Sure, he might be a talented detective with an uncanny instinct for police work, but the true talent of Jake Peralta (Andy Samberg) is his sarcasm. For the past three seasons (and an upcoming fourth, which debuts on Tuesday, Sept, 20) on Fox’s Brooklyn Nine-Nine, Jake Peralta has become known for his barrage of sarcastic remarks, regardless of how serious, uncomfortable, or otherwise inappropriate the situation might be. Here are a few of Jake’s most cleverly scornful remarks to help you when you feel like your sarcasm simply knows no bounds.
“Oh! Hello sir, how are you today? I am Detective Right-All-The-Time, and this is my partner, Detective Terrible Detective.”
It’s made clear in the very first episode that Jake’s sarcasm is something of a reflex. While going door-to-door questioning potential witnesses, he and his partner, Amy Santiago (Melissa Fumero), make a bet about the kind of guy who lives in one of the top-floor apartments. Amy’s guess is a hot, young bachelor, based mostly on the copy of The Wall Street Journal laying on his doormat. After an elderly man opens the door, automatically making Jake the winner of the bet, he can’t be quietly smug about it like a normal person. Instead, Jake has to gloat. To everyone. When you really want to get the most out of being right, don’t be afraid to brag to strangers about it; the fact that they’ll have no context won’t make your victory any less sweet for you.
“Of course, totally. I mean, why would a death threat be a big deal? Oh, that’s right because it threatens death!”
Even though Captain Holt (Andre Braugher) is known for his stoic and unfeeling demeanor, he seems particularly nonchalant about a string of death threats being made against him. When Jake finds out, he dishes up a heaping serving of “pssh, whatever,” though he’s still curious why the Captain doesn’t seem the least bit concerned. On the surface, this is just Jake being Jake, but if you look a little deeper, it’s clear that he’s genuinely worried that Holt may be in danger. One of the real benefits to sarcasm is how well it can mask your true feelings about something, while still letting you express them.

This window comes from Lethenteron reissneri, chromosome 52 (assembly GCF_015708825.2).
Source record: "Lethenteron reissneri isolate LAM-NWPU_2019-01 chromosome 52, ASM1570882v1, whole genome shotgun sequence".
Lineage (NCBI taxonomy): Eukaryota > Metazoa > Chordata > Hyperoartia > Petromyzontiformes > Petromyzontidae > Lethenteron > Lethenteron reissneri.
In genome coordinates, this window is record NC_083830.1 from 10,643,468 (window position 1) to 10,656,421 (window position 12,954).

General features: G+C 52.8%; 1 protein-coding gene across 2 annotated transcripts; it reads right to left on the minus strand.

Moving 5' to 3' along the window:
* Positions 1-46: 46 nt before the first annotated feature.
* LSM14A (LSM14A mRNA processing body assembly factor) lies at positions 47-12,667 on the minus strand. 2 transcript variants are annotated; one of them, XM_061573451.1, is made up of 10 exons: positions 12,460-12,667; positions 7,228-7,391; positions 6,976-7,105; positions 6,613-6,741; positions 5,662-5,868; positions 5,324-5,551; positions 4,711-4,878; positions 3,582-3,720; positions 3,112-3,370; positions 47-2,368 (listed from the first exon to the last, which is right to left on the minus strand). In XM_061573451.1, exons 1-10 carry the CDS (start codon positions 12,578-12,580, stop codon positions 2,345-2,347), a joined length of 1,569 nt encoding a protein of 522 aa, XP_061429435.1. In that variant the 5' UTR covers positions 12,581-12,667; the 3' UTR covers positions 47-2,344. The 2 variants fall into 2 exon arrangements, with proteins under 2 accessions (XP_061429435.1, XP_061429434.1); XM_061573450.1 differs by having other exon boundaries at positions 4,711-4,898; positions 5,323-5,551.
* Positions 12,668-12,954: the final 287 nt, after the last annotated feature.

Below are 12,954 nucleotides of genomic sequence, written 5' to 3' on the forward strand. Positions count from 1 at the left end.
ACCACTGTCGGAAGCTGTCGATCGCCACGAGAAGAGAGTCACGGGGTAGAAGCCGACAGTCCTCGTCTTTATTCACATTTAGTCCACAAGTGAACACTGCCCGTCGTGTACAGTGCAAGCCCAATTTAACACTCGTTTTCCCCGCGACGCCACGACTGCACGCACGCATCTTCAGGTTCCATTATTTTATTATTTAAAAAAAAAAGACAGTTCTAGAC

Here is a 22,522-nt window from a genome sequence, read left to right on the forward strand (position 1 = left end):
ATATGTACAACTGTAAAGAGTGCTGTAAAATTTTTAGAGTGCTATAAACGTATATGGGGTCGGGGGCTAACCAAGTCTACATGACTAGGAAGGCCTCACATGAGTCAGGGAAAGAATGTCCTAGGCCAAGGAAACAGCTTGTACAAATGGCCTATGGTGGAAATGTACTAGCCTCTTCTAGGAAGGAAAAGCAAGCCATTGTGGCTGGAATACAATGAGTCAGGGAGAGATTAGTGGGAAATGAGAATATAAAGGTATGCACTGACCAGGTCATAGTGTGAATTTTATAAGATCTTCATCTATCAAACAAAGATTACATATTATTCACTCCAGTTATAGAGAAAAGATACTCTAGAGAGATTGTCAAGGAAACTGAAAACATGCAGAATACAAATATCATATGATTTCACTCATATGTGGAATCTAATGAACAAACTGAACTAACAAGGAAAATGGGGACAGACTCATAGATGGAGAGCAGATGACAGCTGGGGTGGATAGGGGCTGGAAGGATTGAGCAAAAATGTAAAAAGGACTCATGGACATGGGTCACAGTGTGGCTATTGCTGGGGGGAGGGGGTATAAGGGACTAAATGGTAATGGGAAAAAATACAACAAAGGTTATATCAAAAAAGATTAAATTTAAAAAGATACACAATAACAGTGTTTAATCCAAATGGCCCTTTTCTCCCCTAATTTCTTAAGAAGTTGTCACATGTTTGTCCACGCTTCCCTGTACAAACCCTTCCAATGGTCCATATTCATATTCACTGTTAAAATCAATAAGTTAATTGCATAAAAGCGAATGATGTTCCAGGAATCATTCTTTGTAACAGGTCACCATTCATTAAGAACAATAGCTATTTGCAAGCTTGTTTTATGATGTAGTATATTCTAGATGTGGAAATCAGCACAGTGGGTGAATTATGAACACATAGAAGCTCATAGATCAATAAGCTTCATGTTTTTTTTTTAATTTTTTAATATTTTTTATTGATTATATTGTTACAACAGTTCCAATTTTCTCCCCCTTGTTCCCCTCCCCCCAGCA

“Man, I forgot how long your signature takes. Just gonna watch Braveheart on my phone real quick. Given the circumstances, I can see how that might’ve seemed like flirty teasing or something, but I was legit being critical. You have a problem. No, even that sounded like banter now. Alright, there’s only one way out of this for me. I just gotta get super cruel. Prepare to have your physical flaws pointed out, Amy. Talking about your tall butt and your weird elbows.”
Speaking of masking your true feelings; with the relationship between Jake and Amy still awkwardly stuck in neutral, Jake’s feelings for her make it difficult for him to be his casually sarcastic self. This is made worse when the two of them have to pretend to be a couple while going undercover to nab Brooklyn’s most notorious identity thief, Michael Augustine, played by Sopranos alum Ray Abruzzo. After they make the arrest, Jake tries to deal with his feelings the only way he knows how — by repressing them, which here entails Jake half-heartedly delivering a semi-coherent tirade of insults toward Amy, with varying degrees of severity. If you end up trapped in an emotional tight spot, sometimes all you can do is try and talk your way out of it. And if it doesn’t seem like it’s working, just keep talking. You’re bound to land something coherent eventually.
“It’s probably just an empty, white cube with a USB port in it for him to plug his finger in when he’s on sleep mode.”
Once the precinct gets invited to Captain Holt’s birthday party, everyone starts to wonder what the inside of Holt’s house will look like. Contrary to the Beauty and the Beast-like visions of grandeur the others have, Jake imagines something much, much more sterile and nondescript, which is more akin to the Captain’s personality. When Holt walks by and informs them of the party’s many restrictions (limited street parking, no food, no singing of “Happy Birthday”), it makes Jake’s comment not only funny, but relevant. The lesson here: Never waste an opportunity to make a sarcastic quip. You never know when real life will come along and just hand you the punchline.
“If you’re here for your $200, can I interest you in a check that will definitely bounce?”
You have to give Jake credit here. After he purposefully loses the precinct’s sacred Jimmy Jab Games so Amy can win — a move that costs him a $200 bet with Rosa Diaz (Stefanie Beatriz) — he still comes up with a quick, clever, self-deprecating remark when Rosa shows up to collect (he assumes). Even if you’re not at your best and you don’t quite have it in you to cleverly lash out at anyone, a remark made at your own expense can be surprisingly satisfying. Not to mention it lets everyone know that you’re all on a level playing field.
“We are very close, Captain. Aside from a complete absence of evidence, suspects, or leads. So in conclusion, not at all close.”
This is Jake Peralta through-and-through: in the middle of a self-described slump and reporting his progress on a case (or lack thereof) to the Captain, he still takes the time to make a perfectly-timed little quip. When this is who you are, you may as well go ahead and enjoy it — even if you’re doing it sarcastically.